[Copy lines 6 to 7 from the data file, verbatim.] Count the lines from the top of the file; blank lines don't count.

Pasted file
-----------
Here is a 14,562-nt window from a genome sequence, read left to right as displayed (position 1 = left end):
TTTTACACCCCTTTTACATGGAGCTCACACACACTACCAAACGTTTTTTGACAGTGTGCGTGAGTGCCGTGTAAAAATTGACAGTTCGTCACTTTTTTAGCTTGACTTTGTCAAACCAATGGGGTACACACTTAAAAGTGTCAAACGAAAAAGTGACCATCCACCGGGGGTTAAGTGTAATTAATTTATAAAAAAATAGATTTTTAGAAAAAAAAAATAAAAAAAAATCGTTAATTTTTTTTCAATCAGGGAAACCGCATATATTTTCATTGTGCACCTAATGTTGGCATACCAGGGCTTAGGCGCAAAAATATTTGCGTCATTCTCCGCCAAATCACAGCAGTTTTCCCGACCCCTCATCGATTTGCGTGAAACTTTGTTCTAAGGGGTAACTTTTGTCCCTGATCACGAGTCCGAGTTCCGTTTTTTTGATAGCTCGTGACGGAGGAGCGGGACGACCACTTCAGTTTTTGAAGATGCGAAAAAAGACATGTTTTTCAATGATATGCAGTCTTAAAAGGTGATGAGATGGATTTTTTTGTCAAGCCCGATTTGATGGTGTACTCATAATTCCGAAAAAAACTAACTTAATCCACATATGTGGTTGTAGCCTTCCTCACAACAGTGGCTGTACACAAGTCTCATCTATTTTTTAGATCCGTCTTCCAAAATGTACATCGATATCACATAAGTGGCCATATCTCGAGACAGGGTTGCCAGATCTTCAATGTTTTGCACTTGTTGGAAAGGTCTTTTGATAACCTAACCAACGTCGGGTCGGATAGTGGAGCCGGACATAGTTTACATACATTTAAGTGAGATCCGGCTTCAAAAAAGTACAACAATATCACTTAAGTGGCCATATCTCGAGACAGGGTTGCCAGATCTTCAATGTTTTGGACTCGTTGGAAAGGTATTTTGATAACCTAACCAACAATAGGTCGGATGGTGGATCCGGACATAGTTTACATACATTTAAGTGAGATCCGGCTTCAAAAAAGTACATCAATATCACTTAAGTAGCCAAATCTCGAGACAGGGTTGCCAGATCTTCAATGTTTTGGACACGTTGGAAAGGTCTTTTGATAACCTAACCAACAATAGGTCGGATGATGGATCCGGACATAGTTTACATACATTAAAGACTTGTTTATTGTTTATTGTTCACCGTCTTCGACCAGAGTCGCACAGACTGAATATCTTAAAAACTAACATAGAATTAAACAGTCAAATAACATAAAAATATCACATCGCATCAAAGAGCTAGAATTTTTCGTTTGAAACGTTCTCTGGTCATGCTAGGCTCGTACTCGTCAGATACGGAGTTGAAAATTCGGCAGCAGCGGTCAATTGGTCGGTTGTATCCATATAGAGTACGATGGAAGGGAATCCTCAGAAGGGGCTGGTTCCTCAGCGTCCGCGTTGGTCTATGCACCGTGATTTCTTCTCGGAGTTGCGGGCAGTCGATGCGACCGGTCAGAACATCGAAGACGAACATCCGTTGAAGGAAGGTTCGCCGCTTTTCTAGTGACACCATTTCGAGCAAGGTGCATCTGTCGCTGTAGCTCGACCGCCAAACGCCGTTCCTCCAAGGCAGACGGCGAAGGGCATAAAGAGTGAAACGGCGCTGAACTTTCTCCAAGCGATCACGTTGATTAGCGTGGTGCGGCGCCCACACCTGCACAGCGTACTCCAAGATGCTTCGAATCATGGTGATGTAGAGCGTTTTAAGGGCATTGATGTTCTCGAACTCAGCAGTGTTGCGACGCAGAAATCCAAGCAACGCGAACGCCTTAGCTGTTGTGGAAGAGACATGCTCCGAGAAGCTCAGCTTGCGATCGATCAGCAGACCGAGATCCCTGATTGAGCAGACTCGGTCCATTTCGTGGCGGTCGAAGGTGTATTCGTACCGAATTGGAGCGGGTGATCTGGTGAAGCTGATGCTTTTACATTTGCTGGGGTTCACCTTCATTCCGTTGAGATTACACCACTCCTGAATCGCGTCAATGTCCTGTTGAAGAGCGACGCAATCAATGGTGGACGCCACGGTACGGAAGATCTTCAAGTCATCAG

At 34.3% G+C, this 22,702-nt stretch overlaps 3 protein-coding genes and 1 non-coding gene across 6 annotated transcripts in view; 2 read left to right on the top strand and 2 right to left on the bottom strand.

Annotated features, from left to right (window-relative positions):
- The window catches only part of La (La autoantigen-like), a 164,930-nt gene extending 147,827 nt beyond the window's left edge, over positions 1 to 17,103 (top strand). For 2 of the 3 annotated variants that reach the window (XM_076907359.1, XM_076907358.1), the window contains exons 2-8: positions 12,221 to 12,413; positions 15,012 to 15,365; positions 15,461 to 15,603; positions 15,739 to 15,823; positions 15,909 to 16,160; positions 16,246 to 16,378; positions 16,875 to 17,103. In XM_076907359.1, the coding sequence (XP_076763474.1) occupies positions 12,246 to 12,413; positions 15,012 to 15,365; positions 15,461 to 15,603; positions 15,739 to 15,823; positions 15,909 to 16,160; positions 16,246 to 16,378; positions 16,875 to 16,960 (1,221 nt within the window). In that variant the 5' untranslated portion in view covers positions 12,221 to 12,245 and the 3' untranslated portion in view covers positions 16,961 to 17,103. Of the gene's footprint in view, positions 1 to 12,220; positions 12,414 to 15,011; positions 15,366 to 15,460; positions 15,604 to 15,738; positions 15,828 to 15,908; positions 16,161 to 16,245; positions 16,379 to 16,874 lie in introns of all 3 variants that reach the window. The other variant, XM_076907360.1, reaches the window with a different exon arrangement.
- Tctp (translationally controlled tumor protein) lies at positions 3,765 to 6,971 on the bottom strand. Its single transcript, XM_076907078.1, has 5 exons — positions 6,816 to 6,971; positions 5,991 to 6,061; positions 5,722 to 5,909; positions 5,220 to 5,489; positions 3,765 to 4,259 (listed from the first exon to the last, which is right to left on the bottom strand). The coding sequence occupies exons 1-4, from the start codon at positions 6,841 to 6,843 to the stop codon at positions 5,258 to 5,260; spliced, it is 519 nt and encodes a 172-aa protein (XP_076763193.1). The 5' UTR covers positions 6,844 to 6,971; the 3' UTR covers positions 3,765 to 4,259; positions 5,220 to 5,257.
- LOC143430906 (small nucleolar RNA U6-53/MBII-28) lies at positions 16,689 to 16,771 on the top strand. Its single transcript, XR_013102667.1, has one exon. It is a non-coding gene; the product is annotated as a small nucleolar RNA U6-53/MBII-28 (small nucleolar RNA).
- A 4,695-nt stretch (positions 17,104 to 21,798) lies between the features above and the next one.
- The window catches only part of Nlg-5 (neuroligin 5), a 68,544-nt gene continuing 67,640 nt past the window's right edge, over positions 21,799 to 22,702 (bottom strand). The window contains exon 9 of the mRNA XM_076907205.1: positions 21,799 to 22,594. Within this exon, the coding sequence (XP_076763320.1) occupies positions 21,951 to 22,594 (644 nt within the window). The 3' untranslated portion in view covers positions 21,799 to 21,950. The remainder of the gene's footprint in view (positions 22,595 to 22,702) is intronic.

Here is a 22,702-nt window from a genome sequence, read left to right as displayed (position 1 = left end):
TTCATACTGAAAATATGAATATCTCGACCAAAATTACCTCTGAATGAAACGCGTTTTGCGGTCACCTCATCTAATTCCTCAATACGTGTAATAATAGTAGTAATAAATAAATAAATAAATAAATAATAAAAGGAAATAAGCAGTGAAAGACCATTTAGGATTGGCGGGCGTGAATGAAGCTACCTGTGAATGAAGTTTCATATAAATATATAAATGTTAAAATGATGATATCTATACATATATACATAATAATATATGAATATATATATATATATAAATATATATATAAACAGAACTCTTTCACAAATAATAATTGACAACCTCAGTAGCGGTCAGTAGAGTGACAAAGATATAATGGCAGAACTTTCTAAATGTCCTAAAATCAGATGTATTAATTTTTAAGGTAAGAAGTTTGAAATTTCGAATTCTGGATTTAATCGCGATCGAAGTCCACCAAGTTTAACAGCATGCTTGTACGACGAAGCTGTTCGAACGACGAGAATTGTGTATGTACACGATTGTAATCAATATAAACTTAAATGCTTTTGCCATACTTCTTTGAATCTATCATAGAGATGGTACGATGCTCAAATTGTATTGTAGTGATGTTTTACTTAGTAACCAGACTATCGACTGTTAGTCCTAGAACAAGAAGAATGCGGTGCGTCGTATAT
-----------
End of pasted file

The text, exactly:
- Tctp (translationally controlled tumor protein) lies at positions 3,765 to 6,971 on the bottom strand. Its single transcript, XM_076907078.1, has 5 exons — positions 6,816 to 6,971; positions 5,991 to 6,061; positions 5,722 to 5,909; positions 5,220 to 5,489; positions 3,765 to 4,259 (listed from the first exon to the last, which is right to left on the bottom strand). The coding sequence occupies exons 1-4, from the start codon at positions 6,841 to 6,843 to the stop codon at positions 5,258 to 5,260; spliced, it is 519 nt and encodes a 172-aa protein (XP_076763193.1). The 5' UTR covers positions 6,844 to 6,971; the 3' UTR covers positions 3,765 to 4,259; positions 5,220 to 5,257.
- LOC143430906 (small nucleolar RNA U6-53/MBII-28) lies at positions 16,689 to 16,771 on the top strand. Its single transcript, XR_013102667.1, has one exon. It is a non-coding gene; the product is annotated as a small nucleolar RNA U6-53/MBII-28 (small nucleolar RNA).